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ARTICLE
Year : 2010  |  Volume : 8  |  Issue : 16  |  Page : 221-227

Oral Health Status and Treatment Needs of Karnataka State Road Transport Corporation Drivers and Employees in Mysore Division


1 Reader, Dept of Preventive & Community Dentistry, Syamalll Reddy Dental College, Hospital & Research Centre, Bengaluru, India
2 Professor & Head of Department, Dept of Preventive & Community Dentistry, J.S.S.Dental College, Mysore, India

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Source of Support: None, Conflict of Interest: None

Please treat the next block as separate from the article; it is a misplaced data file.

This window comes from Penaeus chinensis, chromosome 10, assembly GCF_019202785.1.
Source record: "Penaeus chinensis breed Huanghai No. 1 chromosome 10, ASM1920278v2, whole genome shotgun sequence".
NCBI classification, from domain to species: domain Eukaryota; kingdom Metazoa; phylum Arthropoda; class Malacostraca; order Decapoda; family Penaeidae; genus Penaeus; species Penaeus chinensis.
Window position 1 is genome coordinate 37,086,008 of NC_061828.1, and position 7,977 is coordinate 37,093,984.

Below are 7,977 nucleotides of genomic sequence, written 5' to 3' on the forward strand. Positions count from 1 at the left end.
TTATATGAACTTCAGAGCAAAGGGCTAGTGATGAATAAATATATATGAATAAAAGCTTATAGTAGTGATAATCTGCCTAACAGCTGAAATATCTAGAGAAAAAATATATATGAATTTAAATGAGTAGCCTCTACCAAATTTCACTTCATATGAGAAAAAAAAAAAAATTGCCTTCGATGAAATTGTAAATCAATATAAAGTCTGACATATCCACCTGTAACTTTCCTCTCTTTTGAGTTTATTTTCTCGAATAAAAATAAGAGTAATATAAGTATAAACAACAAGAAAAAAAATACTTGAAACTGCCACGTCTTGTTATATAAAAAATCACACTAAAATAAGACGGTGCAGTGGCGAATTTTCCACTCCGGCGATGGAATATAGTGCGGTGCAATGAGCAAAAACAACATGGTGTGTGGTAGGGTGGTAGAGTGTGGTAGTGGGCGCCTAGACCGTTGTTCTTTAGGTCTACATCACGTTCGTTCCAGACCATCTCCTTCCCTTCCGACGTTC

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Objectives: l. To assess the oral health status and treatment needs of drivers and other employees working in KSRTC of Mysore Division. 2. To suggest measures to improve their existing oral health status. Materials and Methods: Prior permission was obtained from the Divisional Manager, KSRTC, Mysore Division. The study was conducted in 6 depots of rural division and 4 depots of urban division among 4 groups of employees namely drivers, conductors, workshop mechanics, and administrative staff. All the available 1434 members were examined with their consent. Through questionnaire information regarding demographic details, dietary habits, oral hygiene practices, and personal habits was obtained. The oral health status was recorded on the WHO Oral Health Assessment Form 1997 (modified). The examination was carried out under natural light by using mouth mirrors, and CPI probe. Results: The prevalence of dental caries was (45.7%) among the drivers as compared to the other employees (37.2%) in the present study. The prevalence of periodontal disease was higher among the drivers (72.3%) than the other employees (61.6%). 38.5% of the drivers needed restorations whereas 42.1% conductors, 46.4% mechanics and 42.7% office staff needed restorations. The percentage of drivers needing extractions was 85.7% as compared to the other employees (76.9% conducters, 82.5% mechanics and 79% of the office staff). Conclusion: 1. The prevalence of dental caries was higher (45.7%) among the drivers than the other employees (37.2%) in the present study. The difference may be due to a higher amount of sweet consumption (47.9%) and poor oral hygiene practices (80.3%) among drivers as compared to the other employees (25% and 73.2%). 2. In the current study the prevalence of periodontal disease was higher among the drivers (72.3%) than the other employees (61.6%). This difference is due to a higher percentage of smokers among the drivers (44.7%) than the other employees (23.6%).


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